Tim Lambert easily dispenses with criticism of the Hopkins/Lancet study of “excess deaths” in Iraq grounded in the divergence between their estimate of Iraq’s pre-war death rate and the UN’s estimate. The UN’s estimate turns out to have just been a kind of guess with no real methodological grounding at all. Lambert’s countercriticism of the “main street bias” line of attack doesn’t seem quite as airtight to me (it’s a little bit unclear based on the description exactly how this survey was done), but that was always a fairly speculative criticism (in that nobody really knew whether or not such a bias even existed, and other elements of the survey were biasing the death count in the other direction) so what the Hopkins team did still seems like by far the best estimate available. Better, certainly, than the “these numbers are very high so I choose to ignore them” method preferred by many.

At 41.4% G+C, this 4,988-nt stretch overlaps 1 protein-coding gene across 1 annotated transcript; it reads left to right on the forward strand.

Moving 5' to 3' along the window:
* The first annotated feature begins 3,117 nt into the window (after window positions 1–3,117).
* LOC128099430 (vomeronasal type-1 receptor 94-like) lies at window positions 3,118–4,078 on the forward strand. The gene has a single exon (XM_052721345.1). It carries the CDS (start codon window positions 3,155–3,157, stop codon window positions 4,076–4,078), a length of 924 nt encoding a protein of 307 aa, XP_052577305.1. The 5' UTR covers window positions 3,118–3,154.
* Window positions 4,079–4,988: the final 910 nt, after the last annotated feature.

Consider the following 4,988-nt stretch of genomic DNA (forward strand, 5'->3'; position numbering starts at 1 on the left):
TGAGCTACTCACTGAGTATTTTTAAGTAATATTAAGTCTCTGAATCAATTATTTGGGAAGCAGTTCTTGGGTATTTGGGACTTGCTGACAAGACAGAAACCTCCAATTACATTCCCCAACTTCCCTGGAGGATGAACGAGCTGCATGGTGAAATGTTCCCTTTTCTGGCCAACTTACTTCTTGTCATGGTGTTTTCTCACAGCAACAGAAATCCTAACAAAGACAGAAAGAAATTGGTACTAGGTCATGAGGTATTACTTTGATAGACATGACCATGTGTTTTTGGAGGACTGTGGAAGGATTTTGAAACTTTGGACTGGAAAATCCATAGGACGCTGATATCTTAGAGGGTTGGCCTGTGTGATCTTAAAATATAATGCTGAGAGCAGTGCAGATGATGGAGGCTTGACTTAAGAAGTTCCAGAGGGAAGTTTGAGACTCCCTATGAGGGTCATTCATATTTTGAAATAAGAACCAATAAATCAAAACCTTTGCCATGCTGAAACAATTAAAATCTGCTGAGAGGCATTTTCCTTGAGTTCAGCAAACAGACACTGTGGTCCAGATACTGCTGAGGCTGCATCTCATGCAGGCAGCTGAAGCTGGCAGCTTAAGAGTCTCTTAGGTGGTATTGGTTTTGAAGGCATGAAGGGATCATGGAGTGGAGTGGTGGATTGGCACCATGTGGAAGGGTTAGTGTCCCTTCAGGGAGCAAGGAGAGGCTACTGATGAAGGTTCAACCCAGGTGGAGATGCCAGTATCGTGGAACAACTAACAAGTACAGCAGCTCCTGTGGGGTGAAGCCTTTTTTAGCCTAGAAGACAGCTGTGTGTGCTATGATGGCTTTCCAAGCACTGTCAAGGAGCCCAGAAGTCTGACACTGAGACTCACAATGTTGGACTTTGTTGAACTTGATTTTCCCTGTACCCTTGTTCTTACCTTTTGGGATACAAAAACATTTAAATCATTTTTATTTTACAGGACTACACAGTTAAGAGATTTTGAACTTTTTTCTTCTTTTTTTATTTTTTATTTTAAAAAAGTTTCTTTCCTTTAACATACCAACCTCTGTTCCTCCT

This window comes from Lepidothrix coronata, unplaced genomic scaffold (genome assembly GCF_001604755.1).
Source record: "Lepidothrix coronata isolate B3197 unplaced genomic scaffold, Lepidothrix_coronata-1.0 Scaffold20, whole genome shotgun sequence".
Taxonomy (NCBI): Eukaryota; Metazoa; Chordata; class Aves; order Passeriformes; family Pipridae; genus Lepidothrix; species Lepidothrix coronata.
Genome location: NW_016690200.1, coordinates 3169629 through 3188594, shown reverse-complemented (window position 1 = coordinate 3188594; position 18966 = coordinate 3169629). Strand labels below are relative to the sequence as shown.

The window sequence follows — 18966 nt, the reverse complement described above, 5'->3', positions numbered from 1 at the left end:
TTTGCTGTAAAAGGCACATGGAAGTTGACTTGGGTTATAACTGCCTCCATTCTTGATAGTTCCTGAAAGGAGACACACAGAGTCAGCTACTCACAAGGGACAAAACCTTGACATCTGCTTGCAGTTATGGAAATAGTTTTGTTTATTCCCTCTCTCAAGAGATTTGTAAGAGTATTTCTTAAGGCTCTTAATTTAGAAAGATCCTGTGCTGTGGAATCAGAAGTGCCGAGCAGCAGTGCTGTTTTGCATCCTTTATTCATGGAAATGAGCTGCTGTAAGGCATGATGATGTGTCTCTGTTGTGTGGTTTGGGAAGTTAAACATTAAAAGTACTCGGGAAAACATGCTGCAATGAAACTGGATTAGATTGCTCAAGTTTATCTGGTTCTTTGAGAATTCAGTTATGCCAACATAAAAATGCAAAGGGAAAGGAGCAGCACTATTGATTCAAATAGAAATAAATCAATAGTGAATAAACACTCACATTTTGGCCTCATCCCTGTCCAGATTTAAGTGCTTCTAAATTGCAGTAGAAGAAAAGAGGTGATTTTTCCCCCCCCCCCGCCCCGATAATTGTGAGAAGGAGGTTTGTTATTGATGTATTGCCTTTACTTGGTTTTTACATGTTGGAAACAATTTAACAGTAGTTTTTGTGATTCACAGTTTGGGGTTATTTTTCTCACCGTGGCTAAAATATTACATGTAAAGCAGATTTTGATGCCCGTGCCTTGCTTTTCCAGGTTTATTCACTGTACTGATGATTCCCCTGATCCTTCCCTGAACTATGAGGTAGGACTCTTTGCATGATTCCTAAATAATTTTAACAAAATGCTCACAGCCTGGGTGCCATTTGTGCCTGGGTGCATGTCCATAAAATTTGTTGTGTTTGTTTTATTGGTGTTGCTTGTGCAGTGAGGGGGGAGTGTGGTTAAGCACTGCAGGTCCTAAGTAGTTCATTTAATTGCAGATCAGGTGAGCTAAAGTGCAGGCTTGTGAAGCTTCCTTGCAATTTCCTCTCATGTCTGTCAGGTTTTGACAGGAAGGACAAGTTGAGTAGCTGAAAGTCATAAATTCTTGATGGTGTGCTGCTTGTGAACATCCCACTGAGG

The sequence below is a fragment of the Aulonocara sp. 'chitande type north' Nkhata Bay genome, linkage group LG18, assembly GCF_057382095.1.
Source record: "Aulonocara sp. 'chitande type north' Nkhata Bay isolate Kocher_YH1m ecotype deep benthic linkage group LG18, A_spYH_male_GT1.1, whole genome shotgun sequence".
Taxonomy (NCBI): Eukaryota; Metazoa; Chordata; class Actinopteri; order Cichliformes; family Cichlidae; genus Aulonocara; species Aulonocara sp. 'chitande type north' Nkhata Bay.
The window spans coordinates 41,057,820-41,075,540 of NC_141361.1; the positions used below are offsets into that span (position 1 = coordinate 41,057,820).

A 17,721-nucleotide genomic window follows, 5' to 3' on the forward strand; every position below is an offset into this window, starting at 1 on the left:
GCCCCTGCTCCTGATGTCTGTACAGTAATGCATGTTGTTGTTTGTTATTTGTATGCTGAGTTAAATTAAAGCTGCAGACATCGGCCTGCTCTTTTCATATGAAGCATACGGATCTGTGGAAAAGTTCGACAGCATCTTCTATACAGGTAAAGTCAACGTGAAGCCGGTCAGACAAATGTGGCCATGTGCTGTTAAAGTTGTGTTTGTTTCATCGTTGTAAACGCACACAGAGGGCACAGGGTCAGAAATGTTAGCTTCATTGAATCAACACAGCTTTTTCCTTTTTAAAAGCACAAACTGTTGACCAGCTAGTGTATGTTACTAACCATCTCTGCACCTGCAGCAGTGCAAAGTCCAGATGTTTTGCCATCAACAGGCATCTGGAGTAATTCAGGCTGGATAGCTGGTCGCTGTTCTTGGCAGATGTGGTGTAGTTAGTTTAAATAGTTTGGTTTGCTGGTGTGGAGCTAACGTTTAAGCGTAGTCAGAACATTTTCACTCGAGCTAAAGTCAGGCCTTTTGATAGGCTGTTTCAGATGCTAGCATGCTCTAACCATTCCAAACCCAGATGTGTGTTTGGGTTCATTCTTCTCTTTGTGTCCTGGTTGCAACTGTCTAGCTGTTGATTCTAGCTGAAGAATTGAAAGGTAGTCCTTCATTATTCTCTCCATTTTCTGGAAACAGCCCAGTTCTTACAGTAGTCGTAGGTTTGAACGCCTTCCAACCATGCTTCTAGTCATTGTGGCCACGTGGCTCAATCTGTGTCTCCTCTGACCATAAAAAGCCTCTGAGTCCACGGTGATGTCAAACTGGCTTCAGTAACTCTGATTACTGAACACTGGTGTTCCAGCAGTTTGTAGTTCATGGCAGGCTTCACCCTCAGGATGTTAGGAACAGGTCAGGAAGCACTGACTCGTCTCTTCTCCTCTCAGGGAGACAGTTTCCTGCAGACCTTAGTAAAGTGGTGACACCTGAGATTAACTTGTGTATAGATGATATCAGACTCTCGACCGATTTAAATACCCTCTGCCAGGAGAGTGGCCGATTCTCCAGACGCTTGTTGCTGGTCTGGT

Obviously, if the American and British governments — or conservative think tanks and media outlets — genuinely feel that the Hopkins team’s methods were unsound, there’s an obvious solution available to them: Design a method for a different comprehensive study of Iraqi mortality and fund its implementation. This is a sufficiently important question, and sufficiently difficult to pin down precisely, that it would make perfect sense for several different studies to be conducted.